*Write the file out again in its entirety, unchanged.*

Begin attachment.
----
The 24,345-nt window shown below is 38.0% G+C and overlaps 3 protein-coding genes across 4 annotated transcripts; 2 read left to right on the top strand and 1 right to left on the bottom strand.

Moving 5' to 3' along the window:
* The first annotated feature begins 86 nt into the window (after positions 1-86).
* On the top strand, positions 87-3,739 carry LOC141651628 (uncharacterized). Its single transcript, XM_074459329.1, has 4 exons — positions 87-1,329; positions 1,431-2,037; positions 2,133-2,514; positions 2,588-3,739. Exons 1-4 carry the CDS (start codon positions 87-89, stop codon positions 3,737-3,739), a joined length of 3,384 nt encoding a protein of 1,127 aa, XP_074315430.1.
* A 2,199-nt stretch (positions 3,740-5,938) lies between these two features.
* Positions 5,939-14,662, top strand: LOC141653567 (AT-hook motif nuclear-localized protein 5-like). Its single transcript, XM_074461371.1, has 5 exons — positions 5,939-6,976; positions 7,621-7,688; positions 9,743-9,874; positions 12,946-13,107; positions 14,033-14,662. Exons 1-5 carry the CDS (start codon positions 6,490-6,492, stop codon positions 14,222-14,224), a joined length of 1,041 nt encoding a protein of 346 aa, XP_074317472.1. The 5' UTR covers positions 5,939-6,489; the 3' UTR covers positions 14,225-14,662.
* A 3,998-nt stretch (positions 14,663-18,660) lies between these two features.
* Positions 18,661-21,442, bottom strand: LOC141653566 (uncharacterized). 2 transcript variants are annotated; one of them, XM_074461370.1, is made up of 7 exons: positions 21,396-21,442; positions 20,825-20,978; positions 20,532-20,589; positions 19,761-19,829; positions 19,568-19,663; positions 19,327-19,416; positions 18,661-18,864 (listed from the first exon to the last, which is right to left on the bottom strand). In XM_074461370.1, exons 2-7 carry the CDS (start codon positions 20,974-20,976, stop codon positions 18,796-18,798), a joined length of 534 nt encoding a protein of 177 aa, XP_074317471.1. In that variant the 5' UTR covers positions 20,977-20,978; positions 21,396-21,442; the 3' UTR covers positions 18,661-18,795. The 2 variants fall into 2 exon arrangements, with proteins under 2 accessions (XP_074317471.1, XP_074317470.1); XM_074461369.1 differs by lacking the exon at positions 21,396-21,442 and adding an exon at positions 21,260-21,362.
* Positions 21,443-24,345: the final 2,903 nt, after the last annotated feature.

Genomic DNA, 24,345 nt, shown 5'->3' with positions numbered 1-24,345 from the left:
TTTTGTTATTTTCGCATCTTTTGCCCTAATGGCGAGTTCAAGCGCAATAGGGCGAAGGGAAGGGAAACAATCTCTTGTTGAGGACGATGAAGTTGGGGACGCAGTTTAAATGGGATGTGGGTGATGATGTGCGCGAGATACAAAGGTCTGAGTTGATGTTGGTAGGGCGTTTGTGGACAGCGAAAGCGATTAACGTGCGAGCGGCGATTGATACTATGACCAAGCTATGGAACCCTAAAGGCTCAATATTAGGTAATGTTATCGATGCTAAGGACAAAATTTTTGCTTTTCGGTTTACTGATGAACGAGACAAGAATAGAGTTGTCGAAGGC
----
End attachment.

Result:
The 24,345-nt window shown below is 38.0% G+C and overlaps 3 protein-coding genes across 4 annotated transcripts; 2 read left to right on the top strand and 1 right to left on the bottom strand.

Moving 5' to 3' along the window:
* The first annotated feature begins 86 nt into the window (after positions 1-86).
* On the top strand, positions 87-3,739 carry LOC141651628 (uncharacterized). Its single transcript, XM_074459329.1, has 4 exons — positions 87-1,329; positions 1,431-2,037; positions 2,133-2,514; positions 2,588-3,739. Exons 1-4 carry the CDS (start codon positions 87-89, stop codon positions 3,737-3,739), a joined length of 3,384 nt encoding a protein of 1,127 aa, XP_074315430.1.
* A 2,199-nt stretch (positions 3,740-5,938) lies between these two features.
* Positions 5,939-14,662, top strand: LOC141653567 (AT-hook motif nuclear-localized protein 5-like). Its single transcript, XM_074461371.1, has 5 exons — positions 5,939-6,976; positions 7,621-7,688; positions 9,743-9,874; positions 12,946-13,107; positions 14,033-14,662. Exons 1-5 carry the CDS (start codon positions 6,490-6,492, stop codon positions 14,222-14,224), a joined length of 1,041 nt encoding a protein of 346 aa, XP_074317472.1. The 5' UTR covers positions 5,939-6,489; the 3' UTR covers positions 14,225-14,662.
* A 3,998-nt stretch (positions 14,663-18,660) lies between these two features.
* Positions 18,661-21,442, bottom strand: LOC141653566 (uncharacterized). 2 transcript variants are annotated; one of them, XM_074461370.1, is made up of 7 exons: positions 21,396-21,442; positions 20,825-20,978; positions 20,532-20,589; positions 19,761-19,829; positions 19,568-19,663; positions 19,327-19,416; positions 18,661-18,864 (listed from the first exon to the last, which is right to left on the bottom strand). In XM_074461370.1, exons 2-7 carry the CDS (start codon positions 20,974-20,976, stop codon positions 18,796-18,798), a joined length of 534 nt encoding a protein of 177 aa, XP_074317471.1. In that variant the 5' UTR covers positions 20,977-20,978; positions 21,396-21,442; the 3' UTR covers positions 18,661-18,795. The 2 variants fall into 2 exon arrangements, with proteins under 2 accessions (XP_074317471.1, XP_074317470.1); XM_074461369.1 differs by lacking the exon at positions 21,396-21,442 and adding an exon at positions 21,260-21,362.
* Positions 21,443-24,345: the final 2,903 nt, after the last annotated feature.

Genomic DNA, 24,345 nt, shown 5'->3' with positions numbered 1-24,345 from the left:
TTTTGTTATTTTCGCATCTTTTGCCCTAATGGCGAGTTCAAGCGCAATAGGGCGAAGGGAAGGGAAACAATCTCTTGTTGAGGACGATGAAGTTGGGGACGCAGTTTAAATGGGATGTGGGTGATGATGTGCGCGAGATACAAAGGTCTGAGTTGATGTTGGTAGGGCGTTTGTGGACAGCGAAAGCGATTAACGTGCGAGCGGCGATTGATACTATGACCAAGCTATGGAACCCTAAAGGCTCAATATTAGGTAATGTTATCGATGCTAAGGACAAAATTTTTGCTTTTCGGTTTACTGATGAACGAGACAAGAATAGAGTTGTCGAAGGC